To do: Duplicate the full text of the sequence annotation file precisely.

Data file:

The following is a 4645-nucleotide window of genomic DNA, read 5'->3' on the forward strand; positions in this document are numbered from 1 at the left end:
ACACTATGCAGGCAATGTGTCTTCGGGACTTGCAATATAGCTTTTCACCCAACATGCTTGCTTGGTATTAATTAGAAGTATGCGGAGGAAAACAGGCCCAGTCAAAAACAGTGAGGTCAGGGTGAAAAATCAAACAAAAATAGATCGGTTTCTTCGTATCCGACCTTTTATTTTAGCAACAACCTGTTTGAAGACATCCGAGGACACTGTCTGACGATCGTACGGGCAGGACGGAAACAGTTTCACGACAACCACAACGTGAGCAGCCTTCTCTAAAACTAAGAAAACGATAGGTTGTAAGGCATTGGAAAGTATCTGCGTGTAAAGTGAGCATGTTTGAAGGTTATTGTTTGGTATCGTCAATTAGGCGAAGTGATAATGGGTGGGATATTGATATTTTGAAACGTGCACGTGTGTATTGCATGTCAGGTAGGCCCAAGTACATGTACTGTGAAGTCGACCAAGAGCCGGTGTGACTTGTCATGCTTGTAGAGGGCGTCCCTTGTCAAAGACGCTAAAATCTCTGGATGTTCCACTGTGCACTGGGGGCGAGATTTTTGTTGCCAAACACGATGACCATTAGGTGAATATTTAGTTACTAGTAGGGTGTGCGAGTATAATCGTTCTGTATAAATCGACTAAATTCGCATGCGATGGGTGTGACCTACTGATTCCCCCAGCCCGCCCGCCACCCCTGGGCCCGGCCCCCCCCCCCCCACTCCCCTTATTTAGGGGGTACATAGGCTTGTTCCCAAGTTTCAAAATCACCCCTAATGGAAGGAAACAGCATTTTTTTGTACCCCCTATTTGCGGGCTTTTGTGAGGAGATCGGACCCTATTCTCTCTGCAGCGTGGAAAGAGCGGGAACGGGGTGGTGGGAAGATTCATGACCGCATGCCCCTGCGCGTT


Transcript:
The following is a 4645-nucleotide window of genomic DNA, read 5'->3' on the forward strand; positions in this document are numbered from 1 at the left end:
ACACTATGCAGGCAATGTGTCTTCGGGACTTGCAATATAGCTTTTCACCCAACATGCTTGCTTGGTATTAATTAGAAGTATGCGGAGGAAAACAGGCCCAGTCAAAAACAGTGAGGTCAGGGTGAAAAATCAAACAAAAATAGATCGGTTTCTTCGTATCCGACCTTTTATTTTAGCAACAACCTGTTTGAAGACATCCGAGGACACTGTCTGACGATCGTACGGGCAGGACGGAAACAGTTTCACGACAACCACAACGTGAGCAGCCTTCTCTAAAACTAAGAAAACGATAGGTTGTAAGGCATTGGAAAGTATCTGCGTGTAAAGTGAGCATGTTTGAAGGTTATTGTTTGGTATCGTCAATTAGGCGAAGTGATAATGGGTGGGATATTGATATTTTGAAACGTGCACGTGTGTATTGCATGTCAGGTAGGCCCAAGTACATGTACTGTGAAGTCGACCAAGAGCCGGTGTGACTTGTCATGCTTGTAGAGGGCGTCCCTTGTCAAAGACGCTAAAATCTCTGGATGTTCCACTGTGCACTGGGGGCGAGATTTTTGTTGCCAAACACGATGACCATTAGGTGAATATTTAGTTACTAGTAGGGTGTGCGAGTATAATCGTTCTGTATAAATCGACTAAATTCGCATGCGATGGGTGTGACCTACTGATTCCCCCAGCCCGCCCGCCACCCCTGGGCCCGGCCCCCCCCCCCCCACTCCCCTTATTTAGGGGGTACATAGGCTTGTTCCCAAGTTTCAAAATCACCCCTAATGGAAGGAAACAGCATTTTTTTGTACCCCCTATTTGCGGGCTTTTGTGAGGAGATCGGACCCTATTCTCTCTGCAGCGTGGAAAGAGCGGGAACGGGGTGGTGGGAAGATTCATGACCGCATGCCCCTGCGCGTT